AstraZeneca unveils genomics collaboration to aid drug discovery


AstraZeneca has launched a new 'integrated genomics approach' to expand the genetic basis of its research, and aid drug discovery and development.

One of the biggest genomics-based initiatives ever launched by a pharma company, the project will see the sequencing of around two million human genomes through collaboration with research partners.

These will be US-based Human Longevity (HLI), the UK's Wellcome Trust Sanger Institute (WTSI), and the Institute for Molecular Medicine (FIMM) in Finland.

The company has highlighted four key objectives for the project: delivering new insights into the biology of diseases, helping identify new medicinal targets, supporting patient selection for clinical trials, and allowing the matching of patients to treatments more likely to benefit them than standard therapy.

HLI will be responsible for full genome sequencing from a database of up to 500,000 DNA samples provided to them by AZ from clinical trials. HLI will also make use of its machine learning and analytical techniques to further analyse full genomes for pattern in genetic variation. In return, HLI will be given access to AZ's extensive genomics database comprised of 1 million health records.

The WTSI will gain a genomics expert-led research team based at its renowned Genome Centre in Cambridge. AZ will supply the WTSI with genomic and associated clinical data as well as AZ's own drug development expertise. The WTSI's main focus will be on creating diagnostic tests through the identification of new biological targets.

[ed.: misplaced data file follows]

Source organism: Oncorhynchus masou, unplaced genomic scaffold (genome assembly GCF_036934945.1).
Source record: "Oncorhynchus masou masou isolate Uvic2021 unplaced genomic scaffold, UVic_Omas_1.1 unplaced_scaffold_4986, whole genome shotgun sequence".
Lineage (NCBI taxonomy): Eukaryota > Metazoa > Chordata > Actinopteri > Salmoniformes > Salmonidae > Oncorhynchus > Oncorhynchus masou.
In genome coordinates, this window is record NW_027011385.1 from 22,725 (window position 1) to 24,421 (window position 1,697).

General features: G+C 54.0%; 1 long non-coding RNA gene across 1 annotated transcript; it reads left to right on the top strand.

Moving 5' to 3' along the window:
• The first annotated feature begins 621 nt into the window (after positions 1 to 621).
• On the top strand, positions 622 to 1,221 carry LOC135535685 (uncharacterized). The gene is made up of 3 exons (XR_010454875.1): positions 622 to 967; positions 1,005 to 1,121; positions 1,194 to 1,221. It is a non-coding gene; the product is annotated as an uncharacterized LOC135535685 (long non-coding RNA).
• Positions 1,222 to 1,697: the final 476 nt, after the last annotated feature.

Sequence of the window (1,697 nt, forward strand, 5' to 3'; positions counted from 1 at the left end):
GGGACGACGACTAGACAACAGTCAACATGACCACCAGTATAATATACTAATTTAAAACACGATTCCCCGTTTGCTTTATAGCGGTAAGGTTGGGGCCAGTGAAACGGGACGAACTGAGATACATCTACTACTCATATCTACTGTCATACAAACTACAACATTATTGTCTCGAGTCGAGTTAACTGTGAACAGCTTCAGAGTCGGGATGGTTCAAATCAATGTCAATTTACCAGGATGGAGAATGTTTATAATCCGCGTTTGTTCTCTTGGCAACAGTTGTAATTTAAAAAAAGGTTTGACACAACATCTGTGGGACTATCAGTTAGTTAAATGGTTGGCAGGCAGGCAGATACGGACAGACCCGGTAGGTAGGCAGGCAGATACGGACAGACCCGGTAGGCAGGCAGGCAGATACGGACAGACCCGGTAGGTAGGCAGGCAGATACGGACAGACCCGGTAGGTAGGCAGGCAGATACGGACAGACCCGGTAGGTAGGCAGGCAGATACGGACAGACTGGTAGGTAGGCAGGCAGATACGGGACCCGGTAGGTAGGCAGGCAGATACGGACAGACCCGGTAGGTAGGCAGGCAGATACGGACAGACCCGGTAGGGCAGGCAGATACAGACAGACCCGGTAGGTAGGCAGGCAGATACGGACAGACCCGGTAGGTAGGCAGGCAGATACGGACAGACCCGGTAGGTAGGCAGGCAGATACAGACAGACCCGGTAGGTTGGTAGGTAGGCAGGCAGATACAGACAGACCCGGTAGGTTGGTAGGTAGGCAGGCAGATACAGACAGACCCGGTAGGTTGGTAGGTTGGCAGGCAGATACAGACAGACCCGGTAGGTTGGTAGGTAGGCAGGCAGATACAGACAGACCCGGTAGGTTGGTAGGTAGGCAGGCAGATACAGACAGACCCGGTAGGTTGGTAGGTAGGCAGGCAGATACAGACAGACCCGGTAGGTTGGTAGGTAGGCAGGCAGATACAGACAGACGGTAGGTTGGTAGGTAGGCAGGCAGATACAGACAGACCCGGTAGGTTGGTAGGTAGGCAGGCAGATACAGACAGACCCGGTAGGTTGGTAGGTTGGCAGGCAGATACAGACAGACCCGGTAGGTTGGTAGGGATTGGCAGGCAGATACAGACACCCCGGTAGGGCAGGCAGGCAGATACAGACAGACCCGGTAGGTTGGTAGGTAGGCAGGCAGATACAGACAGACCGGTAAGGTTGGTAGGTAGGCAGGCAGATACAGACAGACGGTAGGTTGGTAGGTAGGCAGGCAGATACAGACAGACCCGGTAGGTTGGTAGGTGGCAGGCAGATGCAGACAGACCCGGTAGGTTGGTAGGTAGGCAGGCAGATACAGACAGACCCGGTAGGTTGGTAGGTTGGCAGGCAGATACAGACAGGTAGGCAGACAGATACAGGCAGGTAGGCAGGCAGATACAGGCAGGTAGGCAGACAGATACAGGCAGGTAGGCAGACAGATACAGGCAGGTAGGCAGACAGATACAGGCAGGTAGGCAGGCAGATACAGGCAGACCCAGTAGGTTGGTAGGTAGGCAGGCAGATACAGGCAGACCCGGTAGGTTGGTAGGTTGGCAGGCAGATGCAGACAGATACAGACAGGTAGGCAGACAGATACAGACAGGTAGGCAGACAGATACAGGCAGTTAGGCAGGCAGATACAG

The FIMM offers a national health record system that includes data from a population with a known higher than normal frequency of rare genetic variants. The FIMM will therefore focus on genetic variants specific to the Finnish population.

"Using the power of genomics is the foundation of our ambition to develop the most innovative and impactful treatments for patients," said Mene Pangalos, Executive Vice President of Innovative Medicines & Early Development at AstraZeneca, "With the advent of next generation sequencing and the increased sophistication of data analysis, the time is now right to immerse ourselves fully in the international genomics community through these pioneering collaborations and through the creation of our own genome centre."

Bahija Jallal, Executive Vice President of AZ's global biologics R&D division MedImmune, also commented on the new project, describing the collaborative analysis of vast amounts of genomic data as an opportunity for a "better understanding of disease and ultimately, more effective treatments for patients."

Aside from AZ's recent expansion of its gene testing into a wider range of diseases, most notably including heart disease and asthma, of particular interest is HLI's involvement. A pioneer of genetic sequencing, Craig Venter's company has been enjoying a period of substantial growth which will continue following the recent announcement of a highly successful $220 million series B funding round.

AstraZeneca will also establish a new in-house Centre for Genomics Research in order to build a bespoke genomics database. Data from clinical trial participants from the past 15 and the next 10 years will be integrated into the database alongside clinical and drug response data.

Marco Ricci

22 April, 2016